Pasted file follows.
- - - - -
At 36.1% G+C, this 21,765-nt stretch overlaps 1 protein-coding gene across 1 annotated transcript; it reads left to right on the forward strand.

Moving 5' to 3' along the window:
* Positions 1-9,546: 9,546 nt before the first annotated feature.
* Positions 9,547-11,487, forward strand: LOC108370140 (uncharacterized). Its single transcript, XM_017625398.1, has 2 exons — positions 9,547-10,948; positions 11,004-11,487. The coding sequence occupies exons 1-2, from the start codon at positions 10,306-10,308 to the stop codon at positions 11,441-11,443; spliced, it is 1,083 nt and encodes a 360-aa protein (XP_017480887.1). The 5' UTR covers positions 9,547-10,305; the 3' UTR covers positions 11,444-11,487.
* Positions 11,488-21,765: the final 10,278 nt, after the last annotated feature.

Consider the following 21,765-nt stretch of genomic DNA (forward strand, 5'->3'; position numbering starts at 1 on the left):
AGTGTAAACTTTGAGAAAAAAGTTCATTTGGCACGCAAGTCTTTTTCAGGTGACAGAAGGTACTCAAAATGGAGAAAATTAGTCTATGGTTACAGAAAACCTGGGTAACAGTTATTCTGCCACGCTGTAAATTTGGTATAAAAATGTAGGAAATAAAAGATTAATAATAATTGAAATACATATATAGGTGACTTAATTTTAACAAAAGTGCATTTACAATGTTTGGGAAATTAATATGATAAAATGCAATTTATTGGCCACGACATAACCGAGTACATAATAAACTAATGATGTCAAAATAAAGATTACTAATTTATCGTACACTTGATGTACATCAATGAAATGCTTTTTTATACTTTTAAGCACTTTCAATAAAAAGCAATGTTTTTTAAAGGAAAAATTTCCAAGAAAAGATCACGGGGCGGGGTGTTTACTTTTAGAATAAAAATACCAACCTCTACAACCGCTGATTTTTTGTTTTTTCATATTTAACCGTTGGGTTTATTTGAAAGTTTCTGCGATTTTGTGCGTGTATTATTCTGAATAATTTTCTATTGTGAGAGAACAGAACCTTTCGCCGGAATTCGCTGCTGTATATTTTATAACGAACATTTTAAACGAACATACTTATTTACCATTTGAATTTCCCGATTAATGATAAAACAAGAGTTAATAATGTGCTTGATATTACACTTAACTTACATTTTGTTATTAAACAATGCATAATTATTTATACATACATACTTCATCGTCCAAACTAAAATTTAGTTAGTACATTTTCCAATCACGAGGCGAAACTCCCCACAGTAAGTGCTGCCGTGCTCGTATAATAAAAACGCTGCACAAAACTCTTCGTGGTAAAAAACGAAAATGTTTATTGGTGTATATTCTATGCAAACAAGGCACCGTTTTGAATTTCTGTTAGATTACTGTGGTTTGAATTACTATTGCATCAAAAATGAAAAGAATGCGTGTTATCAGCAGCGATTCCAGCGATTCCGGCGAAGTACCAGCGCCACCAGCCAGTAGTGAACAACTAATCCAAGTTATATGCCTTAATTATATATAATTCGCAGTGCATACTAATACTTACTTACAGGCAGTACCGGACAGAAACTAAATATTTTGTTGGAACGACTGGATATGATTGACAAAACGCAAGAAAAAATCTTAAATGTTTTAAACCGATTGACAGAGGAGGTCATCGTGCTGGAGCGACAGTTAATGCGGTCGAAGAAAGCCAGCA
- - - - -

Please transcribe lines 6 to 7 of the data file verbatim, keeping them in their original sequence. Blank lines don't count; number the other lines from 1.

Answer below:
Consider the following 21,765-nt stretch of genomic DNA (forward strand, 5'->3'; position numbering starts at 1 on the left):
AGTGTAAACTTTGAGAAAAAAGTTCATTTGGCACGCAAGTCTTTTTCAGGTGACAGAAGGTACTCAAAATGGAGAAAATTAGTCTATGGTTACAGAAAACCTGGGTAACAGTTATTCTGCCACGCTGTAAATTTGGTATAAAAATGTAGGAAATAAAAGATTAATAATAATTGAAATACATATATAGGTGACTTAATTTTAACAAAAGTGCATTTACAATGTTTGGGAAATTAATATGATAAAATGCAATTTATTGGCCACGACATAACCGAGTACATAATAAACTAATGATGTCAAAATAAAGATTACTAATTTATCGTACACTTGATGTACATCAATGAAATGCTTTTTTATACTTTTAAGCACTTTCAATAAAAAGCAATGTTTTTTAAAGGAAAAATTTCCAAGAAAAGATCACGGGGCGGGGTGTTTACTTTTAGAATAAAAATACCAACCTCTACAACCGCTGATTTTTTGTTTTTTCATATTTAACCGTTGGGTTTATTTGAAAGTTTCTGCGATTTTGTGCGTGTATTATTCTGAATAATTTTCTATTGTGAGAGAACAGAACCTTTCGCCGGAATTCGCTGCTGTATATTTTATAACGAACATTTTAAACGAACATACTTATTTACCATTTGAATTTCCCGATTAATGATAAAACAAGAGTTAATAATGTGCTTGATATTACACTTAACTTACATTTTGTTATTAAACAATGCATAATTATTTATACATACATACTTCATCGTCCAAACTAAAATTTAGTTAGTACATTTTCCAATCACGAGGCGAAACTCCCCACAGTAAGTGCTGCCGTGCTCGTATAATAAAAACGCTGCACAAAACTCTTCGTGGTAAAAAACGAAAATGTTTATTGGTGTATATTCTATGCAAACAAGGCACCGTTTTGAATTTCTGTTAGATTACTGTGGTTTGAATTACTATTGCATCAAAAATGAAAAGAATGCGTGTTATCAGCAGCGATTCCAGCGATTCCGGCGAAGTACCAGCGCCACCAGCCAGTAGTGAACAACTAATCCAAGTTATATGCCTTAATTATATATAATTCGCAGTGCATACTAATACTTACTTACAGGCAGTACCGGACAGAAACTAAATATTTTGTTGGAACGACTGGATATGATTGACAAAACGCAAGAAAAAATCTTAAATGTTTTAAACCGATTGACAGAGGAGGTCATCGTGCTGGAGCGACAGTTAATGCGGTCGAAGAAAGCCAGCA